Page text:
Croad Langshans are one of the most ancient chicken breeds. They originate from Rudong, China, from an area where chickens were domesticated and bred something like 7000 or 8000 years ago.
The first birds to reach the western world were purchased in 1871 at the Langshan Crossing near Shanghai, and sent to Major F.T. Croad by a relative residing in China. From these birds and some subsequent imports his niece, Miss Croad established the breed in England.
They reached Australia in the early 1880s, with various imports from England and America of variable shape and appearance.
Croad Langshans were used in the creation of the Australian Langshans, Australorps, Orpingtons and others.
As in other countries they rapidly gained popularity, but numbers declined during the 1950s and 60s and they came close to dying out.
Today's Croad Langshans are very large but elegant, inquisitive and active birds. The proud stance with tail carried high is very characteristic for roosters and hens. Cock birds can stand 90cm tall; they are generally friendly and gentle.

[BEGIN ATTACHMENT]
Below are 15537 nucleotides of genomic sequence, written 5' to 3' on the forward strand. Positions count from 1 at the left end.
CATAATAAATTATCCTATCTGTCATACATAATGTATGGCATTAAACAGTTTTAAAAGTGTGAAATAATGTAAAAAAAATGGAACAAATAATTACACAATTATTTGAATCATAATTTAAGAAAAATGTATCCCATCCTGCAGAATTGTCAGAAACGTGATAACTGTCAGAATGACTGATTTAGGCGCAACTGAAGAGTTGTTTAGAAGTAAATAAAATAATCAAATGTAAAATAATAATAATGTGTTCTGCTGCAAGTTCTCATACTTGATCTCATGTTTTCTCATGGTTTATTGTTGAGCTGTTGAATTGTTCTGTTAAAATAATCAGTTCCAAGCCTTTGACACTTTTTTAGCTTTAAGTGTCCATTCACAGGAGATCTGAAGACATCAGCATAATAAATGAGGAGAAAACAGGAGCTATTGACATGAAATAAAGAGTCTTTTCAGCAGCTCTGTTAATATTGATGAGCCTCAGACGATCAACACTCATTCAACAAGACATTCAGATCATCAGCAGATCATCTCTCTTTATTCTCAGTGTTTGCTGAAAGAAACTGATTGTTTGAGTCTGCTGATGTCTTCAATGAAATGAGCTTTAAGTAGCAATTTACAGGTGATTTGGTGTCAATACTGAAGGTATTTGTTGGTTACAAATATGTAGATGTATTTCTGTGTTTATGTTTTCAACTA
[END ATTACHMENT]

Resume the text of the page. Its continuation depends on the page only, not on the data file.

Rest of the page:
They have thick, glossy very soft plumage, and their legs are feathered along the outside. The most common colour is black with a beetle green sheen but there are also white Croads. Blue and splash birds have been obtained by crossing with other breeds and the so have the bantams.
Young Croad Langshan hens lay about 150 eggs a year. Egg colour is variable, but mostly buff with a purple bloom.
Hens go broody and make very good mothers.
The sturdy chicks are black, white and yellow with a painted face; and some white feathers may persist until they are close to maturity. They are extremely active and in a free-range situation start hunting and gathering when only a few days old.
Croad Langshans are slow to mature and keep growing for a very long time. They need a lot of feed and space, and that may be the reason why today they are not very common.
Breeding Croad Langshans is not easy as the genetic base is quite narrow. Problems with inbreeding include loss of fertility, loss of size as well as bone deformations.
Recently however Croad Langshans are making a resurgence in Australia. There is a lot of interest in the breed and demand is outstripping supply. We see more being exhibited these days and they certainly attract attention. With that additional interest hopefully more diversity in the genetic pool available to breeders will be generated.